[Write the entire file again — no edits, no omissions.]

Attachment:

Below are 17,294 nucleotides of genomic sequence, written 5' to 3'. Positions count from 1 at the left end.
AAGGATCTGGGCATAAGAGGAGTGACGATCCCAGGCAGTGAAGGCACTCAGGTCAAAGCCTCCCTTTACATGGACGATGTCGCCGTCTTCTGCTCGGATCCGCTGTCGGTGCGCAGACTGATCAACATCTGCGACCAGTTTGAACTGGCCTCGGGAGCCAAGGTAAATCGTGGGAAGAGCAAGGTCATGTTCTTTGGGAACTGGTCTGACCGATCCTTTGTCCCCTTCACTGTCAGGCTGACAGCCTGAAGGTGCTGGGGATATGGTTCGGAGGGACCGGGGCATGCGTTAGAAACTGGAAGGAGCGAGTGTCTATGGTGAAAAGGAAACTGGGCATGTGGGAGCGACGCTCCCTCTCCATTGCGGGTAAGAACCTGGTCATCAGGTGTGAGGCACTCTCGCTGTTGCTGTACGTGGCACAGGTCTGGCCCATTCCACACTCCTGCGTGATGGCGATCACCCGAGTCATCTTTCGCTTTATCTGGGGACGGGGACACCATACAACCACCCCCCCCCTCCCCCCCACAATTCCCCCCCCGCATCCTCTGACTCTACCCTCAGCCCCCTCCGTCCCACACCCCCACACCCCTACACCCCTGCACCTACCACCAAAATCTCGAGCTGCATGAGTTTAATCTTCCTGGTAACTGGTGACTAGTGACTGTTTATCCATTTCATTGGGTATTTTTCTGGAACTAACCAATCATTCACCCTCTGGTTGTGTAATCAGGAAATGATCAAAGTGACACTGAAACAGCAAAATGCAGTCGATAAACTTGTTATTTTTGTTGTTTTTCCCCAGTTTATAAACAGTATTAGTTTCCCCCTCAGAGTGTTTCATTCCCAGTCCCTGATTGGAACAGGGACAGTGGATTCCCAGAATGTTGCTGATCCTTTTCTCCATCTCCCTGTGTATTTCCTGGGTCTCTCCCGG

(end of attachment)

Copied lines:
Below are 17,294 nucleotides of genomic sequence, written 5' to 3'. Positions count from 1 at the left end.
AAGGATCTGGGCATAAGAGGAGTGACGATCCCAGGCAGTGAAGGCACTCAGGTCAAAGCCTCCCTTTACATGGACGATGTCGCCGTCTTCTGCTCGGATCCGCTGTCGGTGCGCAGACTGATCAACATCTGCGACCAGTTTGAACTGGCCTCGGGAGCCAAGGTAAATCGTGGGAAGAGCAAGGTCATGTTCTTTGGGAACTGGTCTGACCGATCCTTTGTCCCCTTCACTGTCAGGCTGACAGCCTGAAGGTGCTGGGGATATGGTTCGGAGGGACCGGGGCATGCGTTAGAAACTGGAAGGAGCGAGTGTCTATGGTGAAAAGGAAACTGGGCATGTGGGAGCGACGCTCCCTCTCCATTGCGGGTAAGAACCTGGTCATCAGGTGTGAGGCACTCTCGCTGTTGCTGTACGTGGCACAGGTCTGGCCCATTCCACACTCCTGCGTGATGGCGATCACCCGAGTCATCTTTCGCTTTATCTGGGGACGGGGACACCATACAACCACCCCCCCCCTCCCCCCCACAATTCCCCCCCCGCATCCTCTGACTCTACCCTCAGCCCCCTCCGTCCCACACCCCCACACCCCTACACCCCTGCACCTACCACCAAAATCTCGAGCTGCATGAGTTTAATCTTCCTGGTAACTGGTGACTAGTGACTGTTTATCCATTTCATTGGGTATTTTTCTGGAACTAACCAATCATTCACCCTCTGGTTGTGTAATCAGGAAATGATCAAAGTGACACTGAAACAGCAAAATGCAGTCGATAAACTTGTTATTTTTGTTGTTTTTCCCCAGTTTATAAACAGTATTAGTTTCCCCCTCAGAGTGTTTCATTCCCAGTCCCTGATTGGAACAGGGACAGTGGATTCCCAGAATGTTGCTGATCCTTTTCTCCATCTCCCTGTGTATTTCCTGGGTCTCTCCCGG